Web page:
Numbers Gone Wild (the essay)

Numbers Gone Wild: Or, Precision In, Garbage Out (the essay), by Mark Chussil

This brief essay highlights key themes from my Numbers Gone Wild workshop at the 2010 SCIP International Annual Conference on March 11, 2010. It does not replay the workshop, as the workshop was energetically interactive, verging at times on raucous; well, as raucous as competitive-intelligence professionals get. Not to mention that the group enjoyed numerous punch lines and shockers, and I wouldn’t want to spoil the delights and surprises if someday you experience the workshop yourself. Rather, this essay focuses on concepts and conclusions, which will shock and delight better than would a play-by-play recap.

Introduction: Crazy

Having numbers drives us crazy.

Lacking numbers drives us crazy.

Seeking precision drives us crazy.

Living with imprecision drives us crazy.

In short, we are going crazy.

Numbers surround us. Even people who prefer qualitative methods (“quals”) use numbers every day.

Numbers bug us. Even people who like quantitative methods (“quants”) criticize numbers every day.

In this workshop prudent people explored the unintended ways in which numbers going wild cause us to suffer. We suffer as a result of the bad decisions, and the collateral career damage, that can come from untamed numbers.

How to Like Numbers

I like most numbers. When I say “most” I don’t mean that I get along with all the digits except 7 and 8. I mean that numbers are literally the only way that we can gain certain insights, knowledge, and even inspiration, and that makes them likable.

Of course, the presence of numbers does not guarantee insight, knowledge, or inspiration. On the other hand, the absence of numbers limits us to anecdotes, impressions, and hypotheses. So, we want numbers.

I like most numbers. I don’t like most factoids. Here’s an example: “GM’s market share went down at the same time the reliability of its cars went up.” That statement is true and over many years it was measured precisely in cars sold and defects per hundred vehicles, but it is not likable. Why not? Here’s one of several reasons: because it is context-free. Context would tell us what else was happening while GM improved reliability and lost market share. Context would reveal that many more-reliable Japanese cars had entered the market and the other American producers were improving reliability too. GM almost certainly would have lost more market share if it hadn’t improved reliability.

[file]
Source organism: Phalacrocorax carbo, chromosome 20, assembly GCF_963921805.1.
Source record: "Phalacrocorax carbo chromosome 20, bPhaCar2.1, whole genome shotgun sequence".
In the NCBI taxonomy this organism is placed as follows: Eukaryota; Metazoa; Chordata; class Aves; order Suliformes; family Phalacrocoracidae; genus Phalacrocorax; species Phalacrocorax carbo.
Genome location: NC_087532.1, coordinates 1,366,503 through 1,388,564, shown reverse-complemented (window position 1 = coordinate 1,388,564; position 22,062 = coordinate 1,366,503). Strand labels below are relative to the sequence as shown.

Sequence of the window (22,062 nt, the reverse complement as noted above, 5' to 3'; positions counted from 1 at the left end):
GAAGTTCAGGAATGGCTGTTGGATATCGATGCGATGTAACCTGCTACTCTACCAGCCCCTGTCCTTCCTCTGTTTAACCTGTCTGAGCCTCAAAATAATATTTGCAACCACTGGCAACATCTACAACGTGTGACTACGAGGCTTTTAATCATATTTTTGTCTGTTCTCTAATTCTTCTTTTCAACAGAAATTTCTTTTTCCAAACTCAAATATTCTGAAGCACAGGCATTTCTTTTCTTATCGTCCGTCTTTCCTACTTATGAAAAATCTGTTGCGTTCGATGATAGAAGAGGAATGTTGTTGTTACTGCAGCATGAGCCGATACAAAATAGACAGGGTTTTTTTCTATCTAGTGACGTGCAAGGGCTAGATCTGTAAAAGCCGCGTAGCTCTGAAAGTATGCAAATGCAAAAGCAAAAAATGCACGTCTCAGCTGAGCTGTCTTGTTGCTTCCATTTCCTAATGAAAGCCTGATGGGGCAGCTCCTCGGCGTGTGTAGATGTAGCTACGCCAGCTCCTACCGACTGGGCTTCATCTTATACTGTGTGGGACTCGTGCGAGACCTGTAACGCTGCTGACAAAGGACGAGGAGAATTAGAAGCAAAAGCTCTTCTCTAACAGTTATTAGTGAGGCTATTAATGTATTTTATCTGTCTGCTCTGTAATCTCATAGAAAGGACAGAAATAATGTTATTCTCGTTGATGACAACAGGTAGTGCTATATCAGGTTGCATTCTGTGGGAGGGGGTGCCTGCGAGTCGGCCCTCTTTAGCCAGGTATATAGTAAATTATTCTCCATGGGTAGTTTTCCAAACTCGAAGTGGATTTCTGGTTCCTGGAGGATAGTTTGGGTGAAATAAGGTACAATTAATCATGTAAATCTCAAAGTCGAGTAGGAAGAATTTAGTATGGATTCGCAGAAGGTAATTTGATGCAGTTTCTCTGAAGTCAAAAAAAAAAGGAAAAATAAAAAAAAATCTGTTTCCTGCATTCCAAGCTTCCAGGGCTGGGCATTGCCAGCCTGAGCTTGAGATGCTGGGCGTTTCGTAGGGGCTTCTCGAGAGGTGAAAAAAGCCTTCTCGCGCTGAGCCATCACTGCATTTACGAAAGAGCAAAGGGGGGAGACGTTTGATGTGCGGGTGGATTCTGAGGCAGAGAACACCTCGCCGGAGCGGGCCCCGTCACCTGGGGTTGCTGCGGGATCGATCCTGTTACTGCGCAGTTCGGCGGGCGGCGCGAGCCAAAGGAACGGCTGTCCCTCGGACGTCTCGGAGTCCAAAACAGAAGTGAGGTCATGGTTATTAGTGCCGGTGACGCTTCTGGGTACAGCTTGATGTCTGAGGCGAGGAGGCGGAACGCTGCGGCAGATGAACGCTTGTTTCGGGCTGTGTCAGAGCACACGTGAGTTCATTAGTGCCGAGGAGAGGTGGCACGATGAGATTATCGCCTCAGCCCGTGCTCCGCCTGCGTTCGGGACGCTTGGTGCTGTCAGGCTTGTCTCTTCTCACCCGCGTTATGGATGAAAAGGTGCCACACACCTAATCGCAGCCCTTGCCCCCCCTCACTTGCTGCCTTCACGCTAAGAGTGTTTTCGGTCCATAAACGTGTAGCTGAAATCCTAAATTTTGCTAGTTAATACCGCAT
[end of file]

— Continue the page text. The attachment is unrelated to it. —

Our unlikable factoid illustrates how we can decide which numbers to like and which not. The relevant criterion for likability is not whether a number is “actionable.” After all, the factoid is actionable: advise GM management to regain market share by making their cars less reliable. The relevant criterion is whether a number is sensible.

“Sensible” needs a big tent. It includes context, robustness, and quality of analysis. It does not imply or require approval. You might not like a number, but numbers are not popularity contests. (Which is amusingly ironic, if one is easily amused, because popularity contests are judged with numbers.)

The big tent of sensibility also does not imply or require precision. It doesn’t matter a whole lot whether GM’s market share declined 11.2% or 11.3%. No one would breathe a sigh of relief to find the loss was the former and not the latter. Moreover, precision is not even an option for many numbers, such as all numbers about the future.

Notice that the sensibility criterion separates the wildness of a number from what we do with that number (e.g., approve of it or take action on it). That is a good thing. When we humans get wrapped up in strategy debates and decision-making, we confound the goodness of a number (its sensibility) with our approval of the number (its value in getting our idea adopted). We slip into judging the goodness of a number by the support it lends to our idea, rather than judging the goodness of our idea by the support it gains from a number. It is to avoid confounding sensibility and approval that I design the structure of my strategy-simulation models before calibrating the models with data, and that I calibrate the models before simulating strategies with them.